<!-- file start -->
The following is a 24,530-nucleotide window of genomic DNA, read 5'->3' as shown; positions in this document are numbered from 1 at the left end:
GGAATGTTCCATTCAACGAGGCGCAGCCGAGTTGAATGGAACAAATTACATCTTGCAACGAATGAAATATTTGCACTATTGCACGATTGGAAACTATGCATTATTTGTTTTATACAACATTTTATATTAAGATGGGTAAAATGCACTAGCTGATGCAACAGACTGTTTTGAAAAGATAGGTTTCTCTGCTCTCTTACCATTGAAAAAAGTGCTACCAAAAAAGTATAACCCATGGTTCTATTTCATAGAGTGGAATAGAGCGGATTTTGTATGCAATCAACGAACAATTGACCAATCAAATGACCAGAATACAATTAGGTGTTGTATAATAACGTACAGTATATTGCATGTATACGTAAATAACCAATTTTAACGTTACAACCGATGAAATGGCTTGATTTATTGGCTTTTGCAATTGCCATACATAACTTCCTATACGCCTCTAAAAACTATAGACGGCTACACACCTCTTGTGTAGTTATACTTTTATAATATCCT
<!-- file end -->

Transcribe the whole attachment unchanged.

The following is a 24,530-nucleotide window of genomic DNA, read 5'->3' as shown; positions in this document are numbered from 1 at the left end:
GGAATGTTCCATTCAACGAGGCGCAGCCGAGTTGAATGGAACAAATTACATCTTGCAACGAATGAAATATTTGCACTATTGCACGATTGGAAACTATGCATTATTTGTTTTATACAACATTTTATATTAAGATGGGTAAAATGCACTAGCTGATGCAACAGACTGTTTTGAAAAGATAGGTTTCTCTGCTCTCTTACCATTGAAAAAAGTGCTACCAAAAAAGTATAACCCATGGTTCTATTTCATAGAGTGGAATAGAGCGGATTTTGTATGCAATCAACGAACAATTGACCAATCAAATGACCAGAATACAATTAGGTGTTGTATAATAACGTACAGTATATTGCATGTATACGTAAATAACCAATTTTAACGTTACAACCGATGAAATGGCTTGATTTATTGGCTTTTGCAATTGCCATACATAACTTCCTATACGCCTCTAAAAACTATAGACGGCTACACACCTCTTGTGTAGTTATACTTTTATAATATCCT